Strategic storytelling

I reviewed and provided feedback on the 2020-23 strategy document for Buckinghamshire Mind. It’s been an interesting process to be involved in again. The last time we worked on strategy it was very much about steadying the ship and getting the right foundational things in place. In contrast this strategy feels much more positive and aspirational. The tone of the document is quite conversational and has a narrative feel about it as it tells the story of what we want to achieve over the next three years.

Lean Tea, please

I went to the first of what I hope to be many Agile Lean Coffee meetups. Lean Coffee is a really interesting way to run discussion groups where everyone has equal say in proposing topics and deciding what is talked about. As this group is about Agile, and was attended by engineers and coaches, it was interesting that the majority of the discussions were about the clash between Agile teams and ways of working with the rest of the organisation (or more precisely upper management). It shows that lots of organisations are still struggling to effectively manage the change around Agile and that you can’t really have Agile teams without having an Agile organisation. And a got a sticker.

This week I was studying:

Predicting future leading technologies

The first part of this week’s lecture was a discussion on General Purpose Technologies, how they are defined, and why it’s important for governments and industry to be able to forecast the next big GPT and understand what socioeconomic impacts it might have. There was some discussion on whether things like 5G really are a new General Purpose Technology or just a continuation of the ICT GPT, and that although it’s impossible to predict the next GPT might be Advanced Materials, Regenerative Medicine or Synthetic Biology.

The second part was a guest talk by Dr Brian MacAulay, Lead Economist atDigital Catapult on “Innovation and Complexity – challenges for modelling change”. He talked about how he is using complexity in building models for understanding the diffusion of innovation in the UK. It gave me a better understanding of complexity and how it might offer some idea about why product direction is so difficult and how to approach it differently. Perhaps picking a direction needs an agent-based model where individuals follow simple behaviours within clear constraints which lead to patterns emerging. So, micro behaviours lead to macro changes, and meso level behaviours between the two. Then, we can see direction as an emergent behaviour and accept that there is no one true trajectory but instead a constantly changing response to change.

This week I was thinking:

We’re in the experience business

How do we to create a cohesive experience of digital products and real world services that deliver the outcomes users need? Given that our users are young people from disadvantaged backgrounds and getting to the outcome makes the difference between surviving and thriving for them, it seems like an important thing to think about. People talk about ‘creating a seamless experience’ without being clear on what that means or what it will take to achieve it. I think the obvious assumption is that it would require a lot of coordinated upfront work, but I think it could be achieved through user validation on a case by case basis. So, for example, should clicking on a Facebook ad take you to a branded website to offer you multiple channels to make contact, or should it go straight to WhatsApp? We might have to challenge ourselves about how unseamless a thing might seem in order for it to be effective for the young people using it.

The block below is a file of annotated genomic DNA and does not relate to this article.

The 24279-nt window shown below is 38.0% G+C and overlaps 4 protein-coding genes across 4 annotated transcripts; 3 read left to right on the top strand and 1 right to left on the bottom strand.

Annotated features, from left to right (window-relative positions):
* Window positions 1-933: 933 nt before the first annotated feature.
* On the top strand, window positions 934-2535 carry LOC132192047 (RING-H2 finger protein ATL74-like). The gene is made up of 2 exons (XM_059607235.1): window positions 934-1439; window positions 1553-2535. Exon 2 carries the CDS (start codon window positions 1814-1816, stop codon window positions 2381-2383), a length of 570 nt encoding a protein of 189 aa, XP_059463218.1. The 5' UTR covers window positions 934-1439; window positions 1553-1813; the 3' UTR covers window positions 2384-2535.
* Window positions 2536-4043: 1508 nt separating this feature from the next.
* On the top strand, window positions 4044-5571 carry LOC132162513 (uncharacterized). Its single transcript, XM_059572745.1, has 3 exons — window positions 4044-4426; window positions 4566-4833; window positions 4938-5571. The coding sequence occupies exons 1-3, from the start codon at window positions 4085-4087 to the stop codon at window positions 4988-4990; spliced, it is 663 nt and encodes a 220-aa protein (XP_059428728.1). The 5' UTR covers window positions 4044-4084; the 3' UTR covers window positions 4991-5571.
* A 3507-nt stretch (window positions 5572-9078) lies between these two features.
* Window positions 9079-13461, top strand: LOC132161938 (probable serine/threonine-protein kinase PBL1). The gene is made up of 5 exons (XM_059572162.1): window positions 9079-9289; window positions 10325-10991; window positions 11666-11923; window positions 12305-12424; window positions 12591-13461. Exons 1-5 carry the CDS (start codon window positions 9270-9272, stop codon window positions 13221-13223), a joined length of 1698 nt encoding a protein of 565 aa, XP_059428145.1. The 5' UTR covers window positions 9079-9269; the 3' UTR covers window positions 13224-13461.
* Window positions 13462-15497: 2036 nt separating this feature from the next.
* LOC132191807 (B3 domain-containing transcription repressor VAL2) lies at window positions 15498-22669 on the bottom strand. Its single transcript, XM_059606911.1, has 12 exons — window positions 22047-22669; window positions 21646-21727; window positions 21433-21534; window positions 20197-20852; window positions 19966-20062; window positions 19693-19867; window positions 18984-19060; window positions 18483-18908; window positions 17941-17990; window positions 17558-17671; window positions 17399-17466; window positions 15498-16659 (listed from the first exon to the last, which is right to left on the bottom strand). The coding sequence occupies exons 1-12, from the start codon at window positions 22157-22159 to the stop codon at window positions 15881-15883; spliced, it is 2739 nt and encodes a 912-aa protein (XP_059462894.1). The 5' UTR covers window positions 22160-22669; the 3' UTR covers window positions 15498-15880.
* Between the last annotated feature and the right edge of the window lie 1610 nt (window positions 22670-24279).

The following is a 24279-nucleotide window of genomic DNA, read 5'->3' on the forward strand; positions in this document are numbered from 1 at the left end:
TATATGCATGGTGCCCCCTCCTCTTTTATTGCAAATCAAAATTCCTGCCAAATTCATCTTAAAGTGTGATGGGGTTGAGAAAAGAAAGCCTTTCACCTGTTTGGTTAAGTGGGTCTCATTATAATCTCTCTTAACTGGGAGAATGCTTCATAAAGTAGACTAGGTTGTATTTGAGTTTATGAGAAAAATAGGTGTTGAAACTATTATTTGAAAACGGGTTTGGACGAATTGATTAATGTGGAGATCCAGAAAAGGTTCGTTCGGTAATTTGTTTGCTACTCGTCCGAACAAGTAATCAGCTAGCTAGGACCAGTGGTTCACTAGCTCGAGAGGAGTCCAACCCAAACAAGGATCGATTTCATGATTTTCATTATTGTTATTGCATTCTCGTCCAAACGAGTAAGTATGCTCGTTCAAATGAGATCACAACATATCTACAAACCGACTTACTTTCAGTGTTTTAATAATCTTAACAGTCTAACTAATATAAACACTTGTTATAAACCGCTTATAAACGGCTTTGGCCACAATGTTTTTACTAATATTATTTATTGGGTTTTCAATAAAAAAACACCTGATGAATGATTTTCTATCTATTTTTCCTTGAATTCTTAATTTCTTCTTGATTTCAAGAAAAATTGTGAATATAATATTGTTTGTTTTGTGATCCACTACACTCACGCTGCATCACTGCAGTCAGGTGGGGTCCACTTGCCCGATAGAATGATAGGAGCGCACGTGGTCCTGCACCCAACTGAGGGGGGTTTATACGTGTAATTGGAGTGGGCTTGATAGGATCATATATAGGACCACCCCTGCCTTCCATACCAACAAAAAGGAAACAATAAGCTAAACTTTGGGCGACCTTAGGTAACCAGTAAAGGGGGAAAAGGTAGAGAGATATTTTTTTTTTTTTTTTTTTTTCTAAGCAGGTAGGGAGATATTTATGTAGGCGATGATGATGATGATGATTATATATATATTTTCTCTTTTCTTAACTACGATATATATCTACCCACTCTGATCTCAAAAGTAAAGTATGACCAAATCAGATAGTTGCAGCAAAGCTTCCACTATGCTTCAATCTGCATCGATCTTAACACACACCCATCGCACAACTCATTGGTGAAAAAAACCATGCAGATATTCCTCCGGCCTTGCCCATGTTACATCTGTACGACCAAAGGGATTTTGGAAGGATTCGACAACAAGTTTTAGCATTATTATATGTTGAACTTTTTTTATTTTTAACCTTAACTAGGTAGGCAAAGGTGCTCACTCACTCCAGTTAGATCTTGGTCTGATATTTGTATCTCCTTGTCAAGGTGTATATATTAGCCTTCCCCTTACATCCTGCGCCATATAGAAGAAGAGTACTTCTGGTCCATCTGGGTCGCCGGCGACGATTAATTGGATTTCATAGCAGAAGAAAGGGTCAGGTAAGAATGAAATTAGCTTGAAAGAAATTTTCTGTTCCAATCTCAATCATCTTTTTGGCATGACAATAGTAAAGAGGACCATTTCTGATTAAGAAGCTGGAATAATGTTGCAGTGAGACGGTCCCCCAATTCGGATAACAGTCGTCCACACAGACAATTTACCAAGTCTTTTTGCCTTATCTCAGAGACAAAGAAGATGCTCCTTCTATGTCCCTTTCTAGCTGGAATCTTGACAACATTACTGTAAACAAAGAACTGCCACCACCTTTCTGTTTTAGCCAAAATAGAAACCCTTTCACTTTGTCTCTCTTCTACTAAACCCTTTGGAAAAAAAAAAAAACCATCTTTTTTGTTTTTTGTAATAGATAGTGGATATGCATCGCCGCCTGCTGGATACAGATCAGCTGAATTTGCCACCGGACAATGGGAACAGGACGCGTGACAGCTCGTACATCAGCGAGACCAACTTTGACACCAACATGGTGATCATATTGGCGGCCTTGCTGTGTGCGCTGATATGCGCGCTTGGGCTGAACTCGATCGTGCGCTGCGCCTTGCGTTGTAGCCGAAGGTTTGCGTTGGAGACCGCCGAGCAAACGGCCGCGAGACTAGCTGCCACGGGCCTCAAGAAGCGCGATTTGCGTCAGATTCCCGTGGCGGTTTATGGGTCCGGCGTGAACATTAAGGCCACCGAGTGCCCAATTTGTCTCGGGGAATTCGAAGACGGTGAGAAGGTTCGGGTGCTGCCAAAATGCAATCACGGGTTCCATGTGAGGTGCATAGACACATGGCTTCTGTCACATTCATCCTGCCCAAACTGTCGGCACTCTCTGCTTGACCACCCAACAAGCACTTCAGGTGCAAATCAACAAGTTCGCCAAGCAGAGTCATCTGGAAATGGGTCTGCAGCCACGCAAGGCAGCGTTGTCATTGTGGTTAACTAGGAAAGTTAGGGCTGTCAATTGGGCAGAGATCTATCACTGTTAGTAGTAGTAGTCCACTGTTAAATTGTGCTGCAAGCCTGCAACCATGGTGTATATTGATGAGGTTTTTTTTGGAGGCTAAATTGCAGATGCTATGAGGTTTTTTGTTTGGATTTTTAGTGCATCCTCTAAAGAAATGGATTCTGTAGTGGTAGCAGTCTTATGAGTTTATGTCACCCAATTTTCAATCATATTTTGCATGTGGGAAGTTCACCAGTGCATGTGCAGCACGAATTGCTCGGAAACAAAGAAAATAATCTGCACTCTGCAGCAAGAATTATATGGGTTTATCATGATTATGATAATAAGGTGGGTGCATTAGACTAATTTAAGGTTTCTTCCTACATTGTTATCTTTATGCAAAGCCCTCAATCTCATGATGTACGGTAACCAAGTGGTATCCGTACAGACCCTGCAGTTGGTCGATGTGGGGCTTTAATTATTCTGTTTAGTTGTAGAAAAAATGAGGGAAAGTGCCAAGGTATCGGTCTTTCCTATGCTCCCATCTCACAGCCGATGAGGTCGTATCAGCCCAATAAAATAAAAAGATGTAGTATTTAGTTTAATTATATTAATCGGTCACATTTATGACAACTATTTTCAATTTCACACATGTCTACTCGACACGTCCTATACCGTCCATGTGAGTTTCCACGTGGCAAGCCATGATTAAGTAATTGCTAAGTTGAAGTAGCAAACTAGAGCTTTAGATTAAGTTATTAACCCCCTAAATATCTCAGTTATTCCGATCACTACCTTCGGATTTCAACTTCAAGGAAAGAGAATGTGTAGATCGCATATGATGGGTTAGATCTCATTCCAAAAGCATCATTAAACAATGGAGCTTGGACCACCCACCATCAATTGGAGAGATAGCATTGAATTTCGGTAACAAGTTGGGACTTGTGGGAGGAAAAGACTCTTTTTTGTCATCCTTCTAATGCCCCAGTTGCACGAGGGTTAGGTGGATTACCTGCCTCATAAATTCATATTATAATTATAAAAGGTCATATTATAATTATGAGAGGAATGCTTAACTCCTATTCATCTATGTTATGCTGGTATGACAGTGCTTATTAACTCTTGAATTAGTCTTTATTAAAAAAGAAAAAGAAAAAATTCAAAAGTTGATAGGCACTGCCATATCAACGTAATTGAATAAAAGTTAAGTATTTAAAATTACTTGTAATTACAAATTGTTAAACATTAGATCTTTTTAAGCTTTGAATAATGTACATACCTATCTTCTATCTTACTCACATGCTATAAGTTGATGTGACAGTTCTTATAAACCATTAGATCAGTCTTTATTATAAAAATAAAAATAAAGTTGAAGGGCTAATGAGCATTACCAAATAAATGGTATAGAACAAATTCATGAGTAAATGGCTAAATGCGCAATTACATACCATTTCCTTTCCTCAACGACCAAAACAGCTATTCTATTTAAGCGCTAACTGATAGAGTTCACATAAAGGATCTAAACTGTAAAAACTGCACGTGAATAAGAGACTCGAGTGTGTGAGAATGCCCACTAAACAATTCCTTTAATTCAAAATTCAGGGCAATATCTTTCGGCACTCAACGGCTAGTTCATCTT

Reinventing charity

I did a bit of thinking on Reinventing Charity. It’s really hard to get away from the ‘setup to tackle a specific problem’ thinking for a charity. My thoughts on how problems require a better coordinated approach than they currently get has shifted slightly because of the things I’ve learned about complexity and how outcomes are emergent and so impossible to predict or control. I also did a bit of thinking about the business models for charities, how some are funding conduits, others service delivery, etc. There is a lot to understand.

This week people on Twitter were saying:

What designers and developers want from product managers

John Cutler tweeted some results of a poll: “design and developers weigh in on the “best” product manager they’ve worked with…“, or to put it another way, “what the people who work with Product Managers want from those Product Managers”. The themes that seem to come out aren’t surprising, things about listening, negotiating, decision-making, but it’s fascinating to see it expressed in this way.

Experiences and solutions

Nate, principal designer for membership, community and ventures at COOP, tweeted about the boundaries between digital products and services.

Tweet from Nate about products and services

It seems like lots of people have thought about this same question and some of the replies included some interesting links: “New models for service ownership and leadership” by Ben Holliday and “From squads to swarms” by Chris Collingridge. It’s interesting to me because I’m thinking about how we create experiences that work for young people regardless of whether they are accessed digitally or IRL, and regardless of whether we think of them as a product or service, it should just be a solution.